GeoBerlin 20154–7 October 2015 | Annual Meeting DGGV • DMG
DYNAMIC EARTH–from Alfred Wegener to today and beyond
DYNAMISCHE ERDE– von Alfred Wegener bis heute und in die Zukunft
Alfred Lothar Wegener, born November 1, 1880, in Berlin, is a pioneer of polar research and metereology. He studied Physics, Meterology, and Astronomy, and participated or lead four Greenland expeditions.
He died on the fourth expedition in October 1930.
Alfred Wegener is most reknown for his hypothesis on the continental drift, published in 1915 in his seminal book “Die Entstehung der Kontinente und Ozeane”. However, his hypothesis was rejected on the grounds that a physical mechanism to move the rigid continents was not proposed.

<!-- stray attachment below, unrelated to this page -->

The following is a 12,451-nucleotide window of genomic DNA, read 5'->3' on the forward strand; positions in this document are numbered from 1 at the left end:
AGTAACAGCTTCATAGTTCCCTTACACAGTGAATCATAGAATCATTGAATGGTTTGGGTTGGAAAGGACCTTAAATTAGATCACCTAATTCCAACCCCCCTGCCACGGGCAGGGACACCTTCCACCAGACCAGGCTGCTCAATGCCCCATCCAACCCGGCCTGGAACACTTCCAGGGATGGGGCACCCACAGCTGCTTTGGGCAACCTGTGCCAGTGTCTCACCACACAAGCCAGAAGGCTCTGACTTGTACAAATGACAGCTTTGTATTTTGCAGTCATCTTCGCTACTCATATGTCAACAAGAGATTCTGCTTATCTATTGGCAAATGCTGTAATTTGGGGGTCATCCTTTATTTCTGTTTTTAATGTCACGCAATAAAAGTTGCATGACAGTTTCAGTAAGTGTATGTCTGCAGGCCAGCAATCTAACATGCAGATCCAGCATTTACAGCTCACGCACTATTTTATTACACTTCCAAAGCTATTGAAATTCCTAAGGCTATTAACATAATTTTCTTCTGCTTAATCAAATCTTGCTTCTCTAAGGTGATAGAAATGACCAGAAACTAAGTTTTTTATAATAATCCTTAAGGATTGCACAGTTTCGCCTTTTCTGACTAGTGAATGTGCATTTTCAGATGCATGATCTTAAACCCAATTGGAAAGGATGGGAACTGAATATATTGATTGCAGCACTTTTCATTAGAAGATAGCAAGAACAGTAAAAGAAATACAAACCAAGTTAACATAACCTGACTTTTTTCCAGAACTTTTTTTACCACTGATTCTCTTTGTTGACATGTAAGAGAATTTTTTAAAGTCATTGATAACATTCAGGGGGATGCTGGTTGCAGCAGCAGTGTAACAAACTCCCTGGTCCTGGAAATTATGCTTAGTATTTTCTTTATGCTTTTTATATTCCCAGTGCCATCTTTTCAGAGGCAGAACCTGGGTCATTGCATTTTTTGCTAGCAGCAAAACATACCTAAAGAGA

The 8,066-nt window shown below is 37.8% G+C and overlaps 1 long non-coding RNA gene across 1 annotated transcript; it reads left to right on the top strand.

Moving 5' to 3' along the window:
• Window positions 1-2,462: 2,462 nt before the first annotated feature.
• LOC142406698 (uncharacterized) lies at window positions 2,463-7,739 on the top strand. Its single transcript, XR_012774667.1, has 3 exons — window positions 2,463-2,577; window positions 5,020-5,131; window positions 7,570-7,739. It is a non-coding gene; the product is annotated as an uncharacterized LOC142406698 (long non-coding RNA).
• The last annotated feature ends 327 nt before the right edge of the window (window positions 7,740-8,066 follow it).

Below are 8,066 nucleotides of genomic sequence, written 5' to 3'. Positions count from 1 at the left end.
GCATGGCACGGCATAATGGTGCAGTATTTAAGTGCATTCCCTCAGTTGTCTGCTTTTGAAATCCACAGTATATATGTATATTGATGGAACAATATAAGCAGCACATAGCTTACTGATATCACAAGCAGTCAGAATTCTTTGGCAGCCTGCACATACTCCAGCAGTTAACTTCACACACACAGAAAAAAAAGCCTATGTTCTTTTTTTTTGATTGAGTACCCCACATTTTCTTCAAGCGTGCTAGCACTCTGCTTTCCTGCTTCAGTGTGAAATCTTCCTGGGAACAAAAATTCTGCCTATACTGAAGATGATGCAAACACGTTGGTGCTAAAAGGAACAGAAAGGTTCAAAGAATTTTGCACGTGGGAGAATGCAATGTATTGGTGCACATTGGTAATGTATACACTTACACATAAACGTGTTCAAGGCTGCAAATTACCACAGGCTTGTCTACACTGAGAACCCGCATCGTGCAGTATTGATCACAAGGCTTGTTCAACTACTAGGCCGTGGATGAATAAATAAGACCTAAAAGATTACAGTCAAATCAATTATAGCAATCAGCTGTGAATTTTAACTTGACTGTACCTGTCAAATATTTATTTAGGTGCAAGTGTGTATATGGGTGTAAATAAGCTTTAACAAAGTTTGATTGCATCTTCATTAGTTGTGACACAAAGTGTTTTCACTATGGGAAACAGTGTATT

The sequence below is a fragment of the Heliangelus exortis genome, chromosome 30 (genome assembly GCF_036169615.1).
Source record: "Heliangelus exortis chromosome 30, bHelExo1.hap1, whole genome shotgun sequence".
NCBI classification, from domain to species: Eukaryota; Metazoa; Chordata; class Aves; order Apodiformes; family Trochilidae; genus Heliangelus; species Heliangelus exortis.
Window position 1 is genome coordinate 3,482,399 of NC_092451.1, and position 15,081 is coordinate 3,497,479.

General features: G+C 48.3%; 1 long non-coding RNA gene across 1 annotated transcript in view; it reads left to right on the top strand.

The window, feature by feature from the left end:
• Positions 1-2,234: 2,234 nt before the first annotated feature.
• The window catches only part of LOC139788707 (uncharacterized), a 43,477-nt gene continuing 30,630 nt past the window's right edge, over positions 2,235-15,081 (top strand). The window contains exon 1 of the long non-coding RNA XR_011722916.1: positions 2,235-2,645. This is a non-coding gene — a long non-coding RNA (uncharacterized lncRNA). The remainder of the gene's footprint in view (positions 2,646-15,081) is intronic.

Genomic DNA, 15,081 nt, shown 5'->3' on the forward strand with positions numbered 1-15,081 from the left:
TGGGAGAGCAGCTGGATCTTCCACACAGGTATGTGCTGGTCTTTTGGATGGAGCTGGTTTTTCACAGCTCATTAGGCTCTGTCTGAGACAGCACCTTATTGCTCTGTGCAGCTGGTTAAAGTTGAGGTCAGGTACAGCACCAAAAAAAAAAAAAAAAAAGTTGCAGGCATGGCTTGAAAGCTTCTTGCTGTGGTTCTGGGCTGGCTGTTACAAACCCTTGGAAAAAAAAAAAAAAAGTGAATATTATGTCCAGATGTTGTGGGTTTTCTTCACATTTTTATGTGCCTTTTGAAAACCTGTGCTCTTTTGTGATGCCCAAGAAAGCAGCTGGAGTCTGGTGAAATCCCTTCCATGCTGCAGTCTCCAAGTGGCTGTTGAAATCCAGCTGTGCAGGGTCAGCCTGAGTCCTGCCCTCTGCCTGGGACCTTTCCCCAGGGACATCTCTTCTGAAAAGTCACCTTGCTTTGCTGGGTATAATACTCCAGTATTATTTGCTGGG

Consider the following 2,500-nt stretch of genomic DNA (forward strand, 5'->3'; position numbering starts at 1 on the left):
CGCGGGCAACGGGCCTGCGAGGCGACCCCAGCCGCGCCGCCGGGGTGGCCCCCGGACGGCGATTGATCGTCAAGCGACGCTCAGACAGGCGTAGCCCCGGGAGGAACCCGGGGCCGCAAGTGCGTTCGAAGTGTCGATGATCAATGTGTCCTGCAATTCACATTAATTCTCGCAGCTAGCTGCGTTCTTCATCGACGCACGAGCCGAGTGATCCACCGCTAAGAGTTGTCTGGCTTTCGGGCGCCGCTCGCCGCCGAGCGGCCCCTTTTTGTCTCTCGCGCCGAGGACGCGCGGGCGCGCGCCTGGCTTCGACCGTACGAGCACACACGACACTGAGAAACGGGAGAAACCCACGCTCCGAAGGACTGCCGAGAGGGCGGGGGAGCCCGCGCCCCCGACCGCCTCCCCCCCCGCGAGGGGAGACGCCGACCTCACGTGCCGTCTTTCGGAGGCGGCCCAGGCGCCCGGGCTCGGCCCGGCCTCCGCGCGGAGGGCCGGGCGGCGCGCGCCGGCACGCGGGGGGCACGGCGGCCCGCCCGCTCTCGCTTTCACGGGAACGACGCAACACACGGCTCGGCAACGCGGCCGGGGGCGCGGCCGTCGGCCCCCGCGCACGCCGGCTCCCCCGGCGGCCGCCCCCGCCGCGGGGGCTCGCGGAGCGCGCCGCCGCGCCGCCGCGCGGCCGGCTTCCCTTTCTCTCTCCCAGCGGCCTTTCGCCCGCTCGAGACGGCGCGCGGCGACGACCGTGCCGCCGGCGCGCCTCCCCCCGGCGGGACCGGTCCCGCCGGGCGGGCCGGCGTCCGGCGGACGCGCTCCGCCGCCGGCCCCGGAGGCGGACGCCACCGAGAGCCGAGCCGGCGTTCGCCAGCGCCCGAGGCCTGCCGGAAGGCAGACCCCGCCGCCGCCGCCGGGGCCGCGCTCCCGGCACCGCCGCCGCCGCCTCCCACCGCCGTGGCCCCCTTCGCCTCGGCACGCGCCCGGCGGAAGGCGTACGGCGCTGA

Only in the 1960’s the discovery of mid-ocean ridges, sea floor spreading, and subduction earthquakes revitalised his hypothesis in the form of “plate tectonics”. Today, Alfred is reknown as the most eminent German Geoscientist and one of the most influential Geoscientists world-wide.
Alfred Wegener in equally reknown for his metereologic work, summarised in his book “Thermodynamik der Atmosphäre” in 1911.
Less known is is research on impact craters, published in the book “Die Entstehung der Mondkrater” in 1921. A lunar and a martian crater is named after him.
In his honour, the European Geosciences Union awards the Alfred Wegener Medal & Honorary Membership as one of the three most prestigious awards made by the Union to scientists who have achieved exceptional international standing in atmospheric, hydrological or ocean sciences. The Helmholtz Zentrum für Polar- und Meeresforschung” in Bremerhaven adopted the name “Alfred-Wegener-Institut”. And the umbrella organisation of the German Geoscience Associations carries the name “GeoUnion Alfred-Wegener-Stiftung”.